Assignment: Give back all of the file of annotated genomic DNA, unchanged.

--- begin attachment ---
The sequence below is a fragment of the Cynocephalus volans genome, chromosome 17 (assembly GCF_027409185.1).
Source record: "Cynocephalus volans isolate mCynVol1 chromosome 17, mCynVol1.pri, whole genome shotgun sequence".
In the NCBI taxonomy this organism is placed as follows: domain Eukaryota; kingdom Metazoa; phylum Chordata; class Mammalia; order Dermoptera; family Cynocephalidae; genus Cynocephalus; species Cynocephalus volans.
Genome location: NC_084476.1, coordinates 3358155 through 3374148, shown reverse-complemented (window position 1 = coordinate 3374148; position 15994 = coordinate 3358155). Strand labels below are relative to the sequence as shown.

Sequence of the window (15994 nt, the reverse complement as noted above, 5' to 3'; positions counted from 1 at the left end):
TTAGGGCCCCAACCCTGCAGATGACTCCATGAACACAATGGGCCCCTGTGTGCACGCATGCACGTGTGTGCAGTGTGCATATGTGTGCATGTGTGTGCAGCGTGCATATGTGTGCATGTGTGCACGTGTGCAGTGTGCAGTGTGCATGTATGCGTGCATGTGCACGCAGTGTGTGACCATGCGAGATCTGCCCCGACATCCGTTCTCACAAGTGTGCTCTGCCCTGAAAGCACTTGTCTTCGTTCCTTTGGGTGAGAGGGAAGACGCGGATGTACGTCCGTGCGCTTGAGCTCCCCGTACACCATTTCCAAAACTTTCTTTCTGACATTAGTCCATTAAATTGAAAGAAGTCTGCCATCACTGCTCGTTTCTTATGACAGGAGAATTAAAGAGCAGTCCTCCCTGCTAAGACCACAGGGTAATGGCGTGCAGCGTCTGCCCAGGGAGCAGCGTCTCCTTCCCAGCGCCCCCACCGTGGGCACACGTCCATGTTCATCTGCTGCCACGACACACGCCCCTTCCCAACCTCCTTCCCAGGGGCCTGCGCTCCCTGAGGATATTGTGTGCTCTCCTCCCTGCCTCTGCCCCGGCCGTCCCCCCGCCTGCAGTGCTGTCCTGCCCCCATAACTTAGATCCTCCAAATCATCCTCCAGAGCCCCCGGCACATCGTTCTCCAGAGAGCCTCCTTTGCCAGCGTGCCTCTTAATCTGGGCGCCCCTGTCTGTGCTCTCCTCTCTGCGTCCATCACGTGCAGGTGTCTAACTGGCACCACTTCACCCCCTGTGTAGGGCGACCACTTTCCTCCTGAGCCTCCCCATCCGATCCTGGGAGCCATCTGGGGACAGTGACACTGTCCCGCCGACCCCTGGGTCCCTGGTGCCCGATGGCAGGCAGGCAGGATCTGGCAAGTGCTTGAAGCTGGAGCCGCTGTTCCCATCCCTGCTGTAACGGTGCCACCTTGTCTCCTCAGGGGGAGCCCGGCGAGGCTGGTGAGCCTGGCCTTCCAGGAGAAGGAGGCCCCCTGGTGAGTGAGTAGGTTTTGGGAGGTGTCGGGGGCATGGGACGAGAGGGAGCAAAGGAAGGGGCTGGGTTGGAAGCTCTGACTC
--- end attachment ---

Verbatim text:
The sequence below is a fragment of the Cynocephalus volans genome, chromosome 17 (assembly GCF_027409185.1).
Source record: "Cynocephalus volans isolate mCynVol1 chromosome 17, mCynVol1.pri, whole genome shotgun sequence".
In the NCBI taxonomy this organism is placed as follows: domain Eukaryota; kingdom Metazoa; phylum Chordata; class Mammalia; order Dermoptera; family Cynocephalidae; genus Cynocephalus; species Cynocephalus volans.
Genome location: NC_084476.1, coordinates 3358155 through 3374148, shown reverse-complemented (window position 1 = coordinate 3374148; position 15994 = coordinate 3358155). Strand labels below are relative to the sequence as shown.

Sequence of the window (15994 nt, the reverse complement as noted above, 5' to 3'; positions counted from 1 at the left end):
TTAGGGCCCCAACCCTGCAGATGACTCCATGAACACAATGGGCCCCTGTGTGCACGCATGCACGTGTGTGCAGTGTGCATATGTGTGCATGTGTGTGCAGCGTGCATATGTGTGCATGTGTGCACGTGTGCAGTGTGCAGTGTGCATGTATGCGTGCATGTGCACGCAGTGTGTGACCATGCGAGATCTGCCCCGACATCCGTTCTCACAAGTGTGCTCTGCCCTGAAAGCACTTGTCTTCGTTCCTTTGGGTGAGAGGGAAGACGCGGATGTACGTCCGTGCGCTTGAGCTCCCCGTACACCATTTCCAAAACTTTCTTTCTGACATTAGTCCATTAAATTGAAAGAAGTCTGCCATCACTGCTCGTTTCTTATGACAGGAGAATTAAAGAGCAGTCCTCCCTGCTAAGACCACAGGGTAATGGCGTGCAGCGTCTGCCCAGGGAGCAGCGTCTCCTTCCCAGCGCCCCCACCGTGGGCACACGTCCATGTTCATCTGCTGCCACGACACACGCCCCTTCCCAACCTCCTTCCCAGGGGCCTGCGCTCCCTGAGGATATTGTGTGCTCTCCTCCCTGCCTCTGCCCCGGCCGTCCCCCCGCCTGCAGTGCTGTCCTGCCCCCATAACTTAGATCCTCCAAATCATCCTCCAGAGCCCCCGGCACATCGTTCTCCAGAGAGCCTCCTTTGCCAGCGTGCCTCTTAATCTGGGCGCCCCTGTCTGTGCTCTCCTCTCTGCGTCCATCACGTGCAGGTGTCTAACTGGCACCACTTCACCCCCTGTGTAGGGCGACCACTTTCCTCCTGAGCCTCCCCATCCGATCCTGGGAGCCATCTGGGGACAGTGACACTGTCCCGCCGACCCCTGGGTCCCTGGTGCCCGATGGCAGGCAGGCAGGATCTGGCAAGTGCTTGAAGCTGGAGCCGCTGTTCCCATCCCTGCTGTAACGGTGCCACCTTGTCTCCTCAGGGGGAGCCCGGCGAGGCTGGTGAGCCTGGCCTTCCAGGAGAAGGAGGCCCCCTGGTGAGTGAGTAGGTTTTGGGAGGTGTCGGGGGCATGGGACGAGAGGGAGCAAAGGAAGGGGCTGGGTTGGAAGCTCTGACTC